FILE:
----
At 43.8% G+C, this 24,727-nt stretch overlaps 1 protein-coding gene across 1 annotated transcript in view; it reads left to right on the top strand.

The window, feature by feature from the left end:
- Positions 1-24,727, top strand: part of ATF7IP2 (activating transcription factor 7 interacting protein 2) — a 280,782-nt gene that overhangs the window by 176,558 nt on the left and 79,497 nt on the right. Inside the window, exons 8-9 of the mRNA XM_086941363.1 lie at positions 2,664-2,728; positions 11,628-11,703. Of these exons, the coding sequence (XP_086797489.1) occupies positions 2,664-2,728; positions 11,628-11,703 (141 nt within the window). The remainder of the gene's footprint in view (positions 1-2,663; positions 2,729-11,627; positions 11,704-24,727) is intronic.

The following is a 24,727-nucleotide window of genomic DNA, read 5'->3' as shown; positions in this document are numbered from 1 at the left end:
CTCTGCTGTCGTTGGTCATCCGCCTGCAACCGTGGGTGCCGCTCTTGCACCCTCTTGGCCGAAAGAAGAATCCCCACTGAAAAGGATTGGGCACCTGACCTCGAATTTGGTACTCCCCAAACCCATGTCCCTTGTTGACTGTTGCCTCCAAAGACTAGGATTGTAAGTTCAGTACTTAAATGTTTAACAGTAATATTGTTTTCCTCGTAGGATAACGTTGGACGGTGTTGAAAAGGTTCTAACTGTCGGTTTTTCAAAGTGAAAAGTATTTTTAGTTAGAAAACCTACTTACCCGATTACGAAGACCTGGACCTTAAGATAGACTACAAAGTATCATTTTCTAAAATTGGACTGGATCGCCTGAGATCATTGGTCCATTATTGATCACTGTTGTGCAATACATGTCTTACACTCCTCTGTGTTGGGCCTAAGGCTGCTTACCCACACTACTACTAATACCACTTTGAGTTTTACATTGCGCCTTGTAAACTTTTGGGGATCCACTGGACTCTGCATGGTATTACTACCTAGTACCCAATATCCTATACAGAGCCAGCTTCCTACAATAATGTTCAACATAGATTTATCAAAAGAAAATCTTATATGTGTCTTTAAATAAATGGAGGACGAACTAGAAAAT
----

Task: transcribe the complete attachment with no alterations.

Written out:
At 43.8% G+C, this 24,727-nt stretch overlaps 1 protein-coding gene across 1 annotated transcript in view; it reads left to right on the top strand.

The window, feature by feature from the left end:
- Positions 1-24,727, top strand: part of ATF7IP2 (activating transcription factor 7 interacting protein 2) — a 280,782-nt gene that overhangs the window by 176,558 nt on the left and 79,497 nt on the right. Inside the window, exons 8-9 of the mRNA XM_086941363.1 lie at positions 2,664-2,728; positions 11,628-11,703. Of these exons, the coding sequence (XP_086797489.1) occupies positions 2,664-2,728; positions 11,628-11,703 (141 nt within the window). The remainder of the gene's footprint in view (positions 1-2,663; positions 2,729-11,627; positions 11,704-24,727) is intronic.

The following is a 24,727-nucleotide window of genomic DNA, read 5'->3' as shown; positions in this document are numbered from 1 at the left end:
CTCTGCTGTCGTTGGTCATCCGCCTGCAACCGTGGGTGCCGCTCTTGCACCCTCTTGGCCGAAAGAAGAATCCCCACTGAAAAGGATTGGGCACCTGACCTCGAATTTGGTACTCCCCAAACCCATGTCCCTTGTTGACTGTTGCCTCCAAAGACTAGGATTGTAAGTTCAGTACTTAAATGTTTAACAGTAATATTGTTTTCCTCGTAGGATAACGTTGGACGGTGTTGAAAAGGTTCTAACTGTCGGTTTTTCAAAGTGAAAAGTATTTTTAGTTAGAAAACCTACTTACCCGATTACGAAGACCTGGACCTTAAGATAGACTACAAAGTATCATTTTCTAAAATTGGACTGGATCGCCTGAGATCATTGGTCCATTATTGATCACTGTTGTGCAATACATGTCTTACACTCCTCTGTGTTGGGCCTAAGGCTGCTTACCCACACTACTACTAATACCACTTTGAGTTTTACATTGCGCCTTGTAAACTTTTGGGGATCCACTGGACTCTGCATGGTATTACTACCTAGTACCCAATATCCTATACAGAGCCAGCTTCCTACAATAATGTTCAACATAGATTTATCAAAAGAAAATCTTATATGTGTCTTTAAATAAATGGAGGACGAACTAGAAAAT